Judge Wilbert has now allowed for the idea of belief to be introduced in this trial. The reality is that it should have no place in this matter. If Roeder had taken the life of someone who was guilty of committing crimes (a mafia hitman for example) then the idea of necessity could apply. However, in this situation the “crimes” of Dr. Tiller exist only within the mind of Scott Roeder. Judge Wilbert’s decision is a mistake for that reason. Let’s go back to the original example where we used the character from the Saw movie series. Do you think Judge Wilbert would have allowed for Jigsaw’s belief in his “work” to be a permissible point for an attorney to bring up? The public outrage would be unimaginable!
As for myself personally, I am a liberal first and foremost regardless of all else. I do not automatically condemn the joyrider, the tax evader, the deadbeat dad, the drug dealer, the shoplifter, or even Scott Roeder. Let me reiterate: there are always two sides to every story. That is the very reason we have courts and court-appointed attorneys.
Do not misunderstand my meaning. Those who are guilty of breaking laws must be held to account for their actions, but our legal system needs to be about more than justice for the victim. Rehabilitation needs to be more than just a word that we use because it sounds good. People who break the law (knowingly or otherwise) will continue to do so unless we help them become better people. Justice needs to be about more than satisfying public outrage over the actions of another.
In the Middle Ages people were publicly tortured and executed. I often wonder if films like Saw aren’t designed to feed some disgusting desire within people who secretly want to see such things to this very day. I’m sure that the countless beheadings (40,00 according to some estimates) during the French Revolution appeased that very blood-lust. It certainly seemed to please the mob who looked on with cold-hearted taunts and jeers.
When we think of the French Revolution we are often reminded of Marie Antionette’s words “let them eat cake” despite this being an entirely fictional quote. Let me tell you who I think about when I reflect upon those dark and blood days.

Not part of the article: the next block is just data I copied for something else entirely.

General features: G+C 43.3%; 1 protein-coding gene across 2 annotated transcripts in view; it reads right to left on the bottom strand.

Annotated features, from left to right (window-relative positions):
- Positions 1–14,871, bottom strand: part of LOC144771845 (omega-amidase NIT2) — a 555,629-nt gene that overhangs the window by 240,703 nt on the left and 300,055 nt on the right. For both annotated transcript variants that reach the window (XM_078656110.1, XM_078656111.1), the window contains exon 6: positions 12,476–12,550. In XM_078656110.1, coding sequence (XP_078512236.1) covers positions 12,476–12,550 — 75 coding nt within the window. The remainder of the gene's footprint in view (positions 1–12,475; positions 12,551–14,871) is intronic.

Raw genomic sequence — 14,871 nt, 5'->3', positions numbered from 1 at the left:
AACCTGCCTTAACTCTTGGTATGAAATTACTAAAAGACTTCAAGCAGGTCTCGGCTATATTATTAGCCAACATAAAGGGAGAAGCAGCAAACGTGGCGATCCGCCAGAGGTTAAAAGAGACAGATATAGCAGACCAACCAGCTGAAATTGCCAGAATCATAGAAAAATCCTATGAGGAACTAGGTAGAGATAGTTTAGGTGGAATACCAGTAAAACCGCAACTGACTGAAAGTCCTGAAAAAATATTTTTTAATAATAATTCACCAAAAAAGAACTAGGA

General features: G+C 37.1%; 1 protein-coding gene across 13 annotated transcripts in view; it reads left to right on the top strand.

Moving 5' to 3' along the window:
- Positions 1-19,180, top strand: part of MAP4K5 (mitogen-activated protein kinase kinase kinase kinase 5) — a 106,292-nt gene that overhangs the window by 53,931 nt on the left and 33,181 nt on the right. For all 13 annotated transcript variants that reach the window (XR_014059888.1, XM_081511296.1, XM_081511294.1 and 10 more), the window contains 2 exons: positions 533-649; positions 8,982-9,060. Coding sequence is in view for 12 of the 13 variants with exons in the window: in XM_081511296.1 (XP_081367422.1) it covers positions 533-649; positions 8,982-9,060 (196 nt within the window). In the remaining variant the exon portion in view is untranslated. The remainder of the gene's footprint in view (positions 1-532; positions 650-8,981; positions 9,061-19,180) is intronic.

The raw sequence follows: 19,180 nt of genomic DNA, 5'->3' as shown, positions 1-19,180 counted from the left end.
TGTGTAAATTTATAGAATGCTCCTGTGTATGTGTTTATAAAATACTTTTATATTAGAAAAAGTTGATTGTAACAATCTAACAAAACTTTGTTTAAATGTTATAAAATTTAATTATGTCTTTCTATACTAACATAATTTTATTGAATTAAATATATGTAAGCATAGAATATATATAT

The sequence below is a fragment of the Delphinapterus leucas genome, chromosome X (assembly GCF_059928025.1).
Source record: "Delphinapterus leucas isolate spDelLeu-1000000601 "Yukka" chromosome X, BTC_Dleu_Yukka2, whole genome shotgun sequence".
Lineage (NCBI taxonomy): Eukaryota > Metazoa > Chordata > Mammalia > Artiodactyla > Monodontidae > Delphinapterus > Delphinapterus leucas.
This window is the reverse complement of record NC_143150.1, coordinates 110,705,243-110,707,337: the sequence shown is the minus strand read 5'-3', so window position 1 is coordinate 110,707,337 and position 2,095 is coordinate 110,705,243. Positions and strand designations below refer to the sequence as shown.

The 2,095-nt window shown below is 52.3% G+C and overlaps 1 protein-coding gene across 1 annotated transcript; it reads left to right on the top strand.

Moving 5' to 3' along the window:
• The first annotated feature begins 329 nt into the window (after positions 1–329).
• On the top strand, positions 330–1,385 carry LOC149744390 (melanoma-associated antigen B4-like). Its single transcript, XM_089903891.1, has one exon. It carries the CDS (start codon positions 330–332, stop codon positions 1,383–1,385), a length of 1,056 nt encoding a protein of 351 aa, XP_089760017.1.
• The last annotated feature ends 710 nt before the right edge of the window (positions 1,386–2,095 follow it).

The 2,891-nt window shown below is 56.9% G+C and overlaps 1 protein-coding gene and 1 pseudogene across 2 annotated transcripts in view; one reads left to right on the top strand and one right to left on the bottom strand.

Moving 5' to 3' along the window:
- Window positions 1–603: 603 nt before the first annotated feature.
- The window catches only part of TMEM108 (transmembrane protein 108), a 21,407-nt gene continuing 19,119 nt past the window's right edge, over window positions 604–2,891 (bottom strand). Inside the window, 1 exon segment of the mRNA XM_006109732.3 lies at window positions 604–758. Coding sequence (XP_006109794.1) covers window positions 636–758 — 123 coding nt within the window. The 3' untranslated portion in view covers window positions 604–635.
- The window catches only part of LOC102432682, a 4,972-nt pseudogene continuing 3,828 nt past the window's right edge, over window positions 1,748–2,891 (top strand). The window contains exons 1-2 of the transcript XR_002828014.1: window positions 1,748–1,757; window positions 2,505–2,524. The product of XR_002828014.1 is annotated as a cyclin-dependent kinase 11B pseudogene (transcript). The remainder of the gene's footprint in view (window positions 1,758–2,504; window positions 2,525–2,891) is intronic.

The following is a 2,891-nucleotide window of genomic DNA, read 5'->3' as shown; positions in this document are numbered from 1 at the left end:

Madame du Barry was a mistress of Louis XV. She was found guilty of treason and condemned to die. The accounts of her moments before death haunt me whenever I hear mention of the French Revolution or debates about the death penalty.
As she was being taken to the guillotine, she continually collapsed in fear and cried out. “You are going to hurt me! Why?!” She screamed hysterically. She begged the crowd for mercy and pleaded for someone to save her. There were those who were so visibly moved that for the first time the executioner almost became hesitant. Madame du Barry’s last words were directed to that executioner: “One moment more, Mr. executioner, I beg you!” Her body now lays in the Madeleine cemetery. It is the final resting place of Louis XVI, Marie-Antoinette and many, many other victims of the French Revolution.
What was her crime? Being a courtesan who had close ties to the royal family.
As one who was not alive during those days of terror, my own ears didn’t hear the pleas of that poor, poor woman. Nevertheless, my mind still rings with the echo of those words, and my heart breaks at the thought of that moment before Madame du Barry was forever silenced.
In the years before the French Revolution many, many people were suffering. That cannot be denied. As a liberal I find that to be an outrage too. Yet, I cannot help but find the way their desperation drove them to commit heinous acts in the name of justice to be tragic in the extreme.
How many of us feel a certain satisfaction when people are publicly shamed or humiliated out of a sense of justice?
I am very angry with Judge Wilbert, but I can imagine he feels he’s doing the right thing in some way. Although, I do feel very strongly that he is not. I’m extremely angry with Scott Roeder, but I sincerely hope that if he is indeed in need of treatment for mental illness – as has been said by his brother – that he does get help. It is obvious that he desperately needs it. Indeed, I can say without any intention of humor or irony that many who protest outside of abortion clinics may also need help. This is one reason I hold people like Glenn Beck and Bill O’Reilly in such low regard. They have whipped people into such a frenzy of anger and paranoia that even Maximilien Robespierre himself would have been envious.
May the late George Tiller rest in peace, and may his family find comfort and a solemn peace of their own. May this trial bring closure for all parties involved. May justice be served, but may that justice be meted out in a way that promotes the betterment of society rather than its detriment.